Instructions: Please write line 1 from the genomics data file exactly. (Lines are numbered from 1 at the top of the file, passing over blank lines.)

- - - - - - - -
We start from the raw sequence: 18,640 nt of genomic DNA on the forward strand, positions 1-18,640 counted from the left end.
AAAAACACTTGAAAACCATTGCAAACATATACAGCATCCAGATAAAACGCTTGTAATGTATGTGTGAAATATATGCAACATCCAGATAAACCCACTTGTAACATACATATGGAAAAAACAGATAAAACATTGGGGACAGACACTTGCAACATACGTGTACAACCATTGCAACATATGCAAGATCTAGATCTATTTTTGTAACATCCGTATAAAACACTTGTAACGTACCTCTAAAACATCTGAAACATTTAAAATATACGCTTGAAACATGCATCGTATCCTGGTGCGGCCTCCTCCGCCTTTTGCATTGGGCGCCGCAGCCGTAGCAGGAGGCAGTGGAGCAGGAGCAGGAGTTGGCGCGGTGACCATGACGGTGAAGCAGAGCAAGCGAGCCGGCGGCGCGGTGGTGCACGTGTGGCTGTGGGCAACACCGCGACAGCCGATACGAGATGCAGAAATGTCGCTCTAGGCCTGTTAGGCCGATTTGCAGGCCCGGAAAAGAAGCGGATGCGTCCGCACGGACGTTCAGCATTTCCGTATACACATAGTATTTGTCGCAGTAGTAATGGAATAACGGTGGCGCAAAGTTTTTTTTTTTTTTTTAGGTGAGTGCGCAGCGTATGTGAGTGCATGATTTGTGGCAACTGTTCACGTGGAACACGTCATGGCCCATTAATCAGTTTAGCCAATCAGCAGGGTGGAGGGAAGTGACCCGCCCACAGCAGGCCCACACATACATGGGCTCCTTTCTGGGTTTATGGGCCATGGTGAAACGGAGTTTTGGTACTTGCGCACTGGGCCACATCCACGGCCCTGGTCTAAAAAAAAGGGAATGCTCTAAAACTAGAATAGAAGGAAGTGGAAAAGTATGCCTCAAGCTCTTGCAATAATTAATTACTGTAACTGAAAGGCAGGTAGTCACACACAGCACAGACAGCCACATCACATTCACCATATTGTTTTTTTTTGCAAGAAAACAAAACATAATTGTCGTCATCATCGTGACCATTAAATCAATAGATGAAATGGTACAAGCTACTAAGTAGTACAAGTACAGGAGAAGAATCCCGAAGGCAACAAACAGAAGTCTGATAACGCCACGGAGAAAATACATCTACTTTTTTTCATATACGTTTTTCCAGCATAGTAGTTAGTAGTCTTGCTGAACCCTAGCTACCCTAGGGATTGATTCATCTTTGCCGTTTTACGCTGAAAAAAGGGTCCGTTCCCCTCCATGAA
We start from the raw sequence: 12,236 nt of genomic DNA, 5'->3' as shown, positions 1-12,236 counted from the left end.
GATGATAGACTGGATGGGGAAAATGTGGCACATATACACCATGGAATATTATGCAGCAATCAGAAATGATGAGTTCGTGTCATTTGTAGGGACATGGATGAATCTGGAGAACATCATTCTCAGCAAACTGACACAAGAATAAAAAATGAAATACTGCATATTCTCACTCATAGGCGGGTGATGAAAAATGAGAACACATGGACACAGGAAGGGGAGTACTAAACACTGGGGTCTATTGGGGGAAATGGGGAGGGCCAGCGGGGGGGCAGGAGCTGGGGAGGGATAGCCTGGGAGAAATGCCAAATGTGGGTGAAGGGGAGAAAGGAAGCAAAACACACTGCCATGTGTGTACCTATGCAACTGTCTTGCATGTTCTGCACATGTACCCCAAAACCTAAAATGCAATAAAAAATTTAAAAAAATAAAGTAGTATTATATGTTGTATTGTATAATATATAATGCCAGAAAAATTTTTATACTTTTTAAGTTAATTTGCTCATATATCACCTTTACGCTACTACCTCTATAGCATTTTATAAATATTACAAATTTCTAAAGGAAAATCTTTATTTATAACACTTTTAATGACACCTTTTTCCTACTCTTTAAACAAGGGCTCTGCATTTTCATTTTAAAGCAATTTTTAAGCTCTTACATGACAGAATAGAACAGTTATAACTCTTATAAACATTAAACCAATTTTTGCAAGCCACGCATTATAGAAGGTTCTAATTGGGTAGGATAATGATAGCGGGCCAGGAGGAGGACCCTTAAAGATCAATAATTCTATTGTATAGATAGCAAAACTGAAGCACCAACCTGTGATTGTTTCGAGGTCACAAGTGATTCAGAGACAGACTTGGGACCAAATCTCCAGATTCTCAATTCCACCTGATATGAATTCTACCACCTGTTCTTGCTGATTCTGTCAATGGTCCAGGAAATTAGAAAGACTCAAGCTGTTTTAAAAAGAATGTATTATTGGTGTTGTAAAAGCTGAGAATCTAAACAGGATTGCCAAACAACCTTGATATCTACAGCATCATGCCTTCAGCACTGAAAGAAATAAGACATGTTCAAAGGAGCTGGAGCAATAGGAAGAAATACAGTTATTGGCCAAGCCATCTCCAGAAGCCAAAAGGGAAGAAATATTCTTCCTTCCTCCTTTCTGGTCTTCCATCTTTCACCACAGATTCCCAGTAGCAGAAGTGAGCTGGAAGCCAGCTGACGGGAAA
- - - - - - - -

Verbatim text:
We start from the raw sequence: 18,640 nt of genomic DNA on the forward strand, positions 1-18,640 counted from the left end.